Six teachers from Africa are set to compete for $1 million in the Varkey GEMS Foundation’s Global Teacher Prize. These teachers have been selected from all stages of the learning spectrum; from primary learning tutors to lecturers in tertiary institutions.
The six African teachers come from some of the poorest countries in Africa where education is hardly accessible, but the prize, which is widely referred to as the “Nobel Prize for Teaching”, is open to teachers in every school in every country of the world. Applicants are judged on how they open up their pupil’s minds, how much they contribute to the community, and how much they encourage others to become teachers.
Jacque Kahura, teaching at Bofa Primary school in Kilifi, Kenya, is one of the six teachers shortlisted from Africa. She is also one of 10 teachers from East Africa to study for a Master’s in Education and International Development at the Institute of Education, University of London. She also founded the LIBA (Lifting the Barriers) organization, working towards creating the right environments for children to learn in, thereby removing the obstacles to aspiration and opportunity, particularly amongst disadvantaged children.
She has raised $80,000 to improve teaching and learning in two schools so far. Her work was recognized was invited to sit on the Kilifi County Education. In Kenya, she resolved to move away from the ’40-minute lecture’ model and instead incorporated a wide variety of stories and interludes to keep things fresh in the classroom. LIBA has also worked with Kenyan and international volunteers to enable Kenyan children to learn more about other cultures and understand the world they are part of. She has also pioneered partnerships with local universities to give teacher trainees much-needed experience.
Andrews Nchessie, teaching at Kasungu Demonstration School & Kasungu Teacher Training College in Kasungu, Malawiis on the shortlist. He began as a primary school teacher in 1994 and since then has contributed significantly to curriculum development in Malawi, along with training the nation’s primary school teachers. He has also contributed to science educational television programmes, broadcast to over 10 million viewers. He also pioneers alternative ways that students can see the results of their learning – for example, in establishing a weather station to learn about meteorology. Andrews has also developed his pupils’ awareness of global issues through the environmental education including tree-planting projects. It also includes community development activities such as clearing the footpaths to school, and developing democratic awareness.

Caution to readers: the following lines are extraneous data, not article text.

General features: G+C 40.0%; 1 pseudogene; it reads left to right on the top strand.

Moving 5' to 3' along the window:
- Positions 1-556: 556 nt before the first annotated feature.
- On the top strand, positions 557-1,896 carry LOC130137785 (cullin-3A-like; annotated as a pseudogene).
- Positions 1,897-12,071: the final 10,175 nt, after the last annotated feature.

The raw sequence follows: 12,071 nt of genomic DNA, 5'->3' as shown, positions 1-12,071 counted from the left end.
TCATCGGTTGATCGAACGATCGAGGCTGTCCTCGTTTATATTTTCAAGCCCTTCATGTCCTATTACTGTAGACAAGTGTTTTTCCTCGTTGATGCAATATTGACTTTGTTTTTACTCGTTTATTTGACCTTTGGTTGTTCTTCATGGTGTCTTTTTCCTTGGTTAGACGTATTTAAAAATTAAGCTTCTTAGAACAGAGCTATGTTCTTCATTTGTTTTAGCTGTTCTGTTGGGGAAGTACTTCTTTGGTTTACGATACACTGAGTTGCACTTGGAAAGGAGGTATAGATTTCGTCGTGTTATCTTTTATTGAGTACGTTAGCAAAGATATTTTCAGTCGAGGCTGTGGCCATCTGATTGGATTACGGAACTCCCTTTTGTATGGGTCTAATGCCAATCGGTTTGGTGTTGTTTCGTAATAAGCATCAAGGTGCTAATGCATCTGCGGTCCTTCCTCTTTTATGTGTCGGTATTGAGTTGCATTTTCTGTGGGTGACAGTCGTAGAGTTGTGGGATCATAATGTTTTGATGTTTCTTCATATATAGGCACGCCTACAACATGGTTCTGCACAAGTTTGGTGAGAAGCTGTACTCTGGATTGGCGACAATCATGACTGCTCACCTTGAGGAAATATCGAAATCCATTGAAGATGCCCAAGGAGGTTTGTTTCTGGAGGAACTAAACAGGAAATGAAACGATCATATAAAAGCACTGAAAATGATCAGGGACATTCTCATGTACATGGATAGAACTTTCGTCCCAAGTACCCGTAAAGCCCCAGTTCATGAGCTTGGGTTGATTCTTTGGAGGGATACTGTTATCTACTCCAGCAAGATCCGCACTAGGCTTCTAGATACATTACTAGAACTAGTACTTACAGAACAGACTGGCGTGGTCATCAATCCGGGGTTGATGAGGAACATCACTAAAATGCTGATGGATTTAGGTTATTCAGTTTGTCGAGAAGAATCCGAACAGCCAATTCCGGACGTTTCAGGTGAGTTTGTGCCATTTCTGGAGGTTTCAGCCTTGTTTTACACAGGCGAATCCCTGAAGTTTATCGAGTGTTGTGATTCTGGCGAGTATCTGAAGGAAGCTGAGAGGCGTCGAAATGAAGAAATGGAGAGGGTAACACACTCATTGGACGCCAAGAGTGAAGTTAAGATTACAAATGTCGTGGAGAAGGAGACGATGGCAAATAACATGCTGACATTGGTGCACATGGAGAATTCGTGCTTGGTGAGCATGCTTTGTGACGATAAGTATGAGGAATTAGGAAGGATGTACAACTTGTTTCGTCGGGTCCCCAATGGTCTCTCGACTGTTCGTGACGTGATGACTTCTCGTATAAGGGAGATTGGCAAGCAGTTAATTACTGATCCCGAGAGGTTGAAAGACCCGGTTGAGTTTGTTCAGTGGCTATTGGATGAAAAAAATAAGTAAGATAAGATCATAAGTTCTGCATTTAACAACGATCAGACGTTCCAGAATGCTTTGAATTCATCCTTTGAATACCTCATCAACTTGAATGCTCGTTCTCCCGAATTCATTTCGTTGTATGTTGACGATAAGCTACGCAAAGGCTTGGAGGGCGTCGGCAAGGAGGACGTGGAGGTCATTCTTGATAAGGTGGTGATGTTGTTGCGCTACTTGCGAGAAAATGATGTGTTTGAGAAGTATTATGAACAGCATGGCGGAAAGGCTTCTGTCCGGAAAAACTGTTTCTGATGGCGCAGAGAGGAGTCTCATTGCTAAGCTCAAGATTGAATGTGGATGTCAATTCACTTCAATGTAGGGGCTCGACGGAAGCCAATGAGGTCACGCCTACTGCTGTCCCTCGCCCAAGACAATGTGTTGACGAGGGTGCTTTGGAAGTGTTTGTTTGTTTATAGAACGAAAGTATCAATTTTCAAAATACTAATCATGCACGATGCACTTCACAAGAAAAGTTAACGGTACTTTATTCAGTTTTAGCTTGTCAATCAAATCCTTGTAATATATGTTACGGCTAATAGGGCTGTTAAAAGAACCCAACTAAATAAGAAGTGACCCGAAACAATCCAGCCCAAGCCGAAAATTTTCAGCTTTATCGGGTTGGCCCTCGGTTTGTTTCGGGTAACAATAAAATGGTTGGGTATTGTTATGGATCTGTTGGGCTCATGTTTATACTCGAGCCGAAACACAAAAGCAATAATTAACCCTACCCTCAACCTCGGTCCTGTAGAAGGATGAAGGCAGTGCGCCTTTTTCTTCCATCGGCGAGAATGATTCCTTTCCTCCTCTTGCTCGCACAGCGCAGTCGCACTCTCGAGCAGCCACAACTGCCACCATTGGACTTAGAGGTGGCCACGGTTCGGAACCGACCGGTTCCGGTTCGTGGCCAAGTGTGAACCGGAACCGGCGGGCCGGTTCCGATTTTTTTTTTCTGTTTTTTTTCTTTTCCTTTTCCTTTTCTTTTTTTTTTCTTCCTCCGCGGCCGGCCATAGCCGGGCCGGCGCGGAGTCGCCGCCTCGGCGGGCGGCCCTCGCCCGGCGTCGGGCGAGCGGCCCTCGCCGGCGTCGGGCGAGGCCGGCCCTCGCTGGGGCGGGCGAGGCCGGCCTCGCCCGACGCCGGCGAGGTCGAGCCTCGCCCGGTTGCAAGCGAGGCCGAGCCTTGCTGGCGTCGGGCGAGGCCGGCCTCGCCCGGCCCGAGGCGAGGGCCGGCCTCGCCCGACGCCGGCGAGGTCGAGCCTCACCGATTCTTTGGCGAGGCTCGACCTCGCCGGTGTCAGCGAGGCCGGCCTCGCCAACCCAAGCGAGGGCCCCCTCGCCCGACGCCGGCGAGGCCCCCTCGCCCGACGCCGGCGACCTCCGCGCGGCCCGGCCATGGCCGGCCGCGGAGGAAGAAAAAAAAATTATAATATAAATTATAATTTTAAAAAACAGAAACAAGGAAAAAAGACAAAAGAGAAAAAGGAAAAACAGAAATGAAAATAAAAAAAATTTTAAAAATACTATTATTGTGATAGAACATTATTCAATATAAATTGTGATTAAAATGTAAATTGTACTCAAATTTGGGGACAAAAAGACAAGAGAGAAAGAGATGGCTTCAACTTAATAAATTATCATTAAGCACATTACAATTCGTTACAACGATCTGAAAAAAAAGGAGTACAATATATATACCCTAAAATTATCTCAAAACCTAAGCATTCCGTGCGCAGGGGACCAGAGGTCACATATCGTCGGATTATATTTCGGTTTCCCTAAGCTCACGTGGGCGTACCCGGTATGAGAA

Souad Belcaid teaching at the American School of Tangier in Tangier, Morocco is on the list. Souad previously taught in places including, Massachusetts, Kansas City, Egypt and Morocco. In 2007, she received the Teacher of the Year Award. In her teaching, she encourages problem solving, critical thinking and creativity. She has attended MAIS math workshops in Washington D.C. and Madrid to keep abreast of the latest innovations in method. These also helped her to grasp mathematics in a more sophisticated way, understanding the meanings of advanced mathematical concepts rather than just the methods to achieve the correct solution. Together with use of online resources, she enables her students to achieve outstanding results.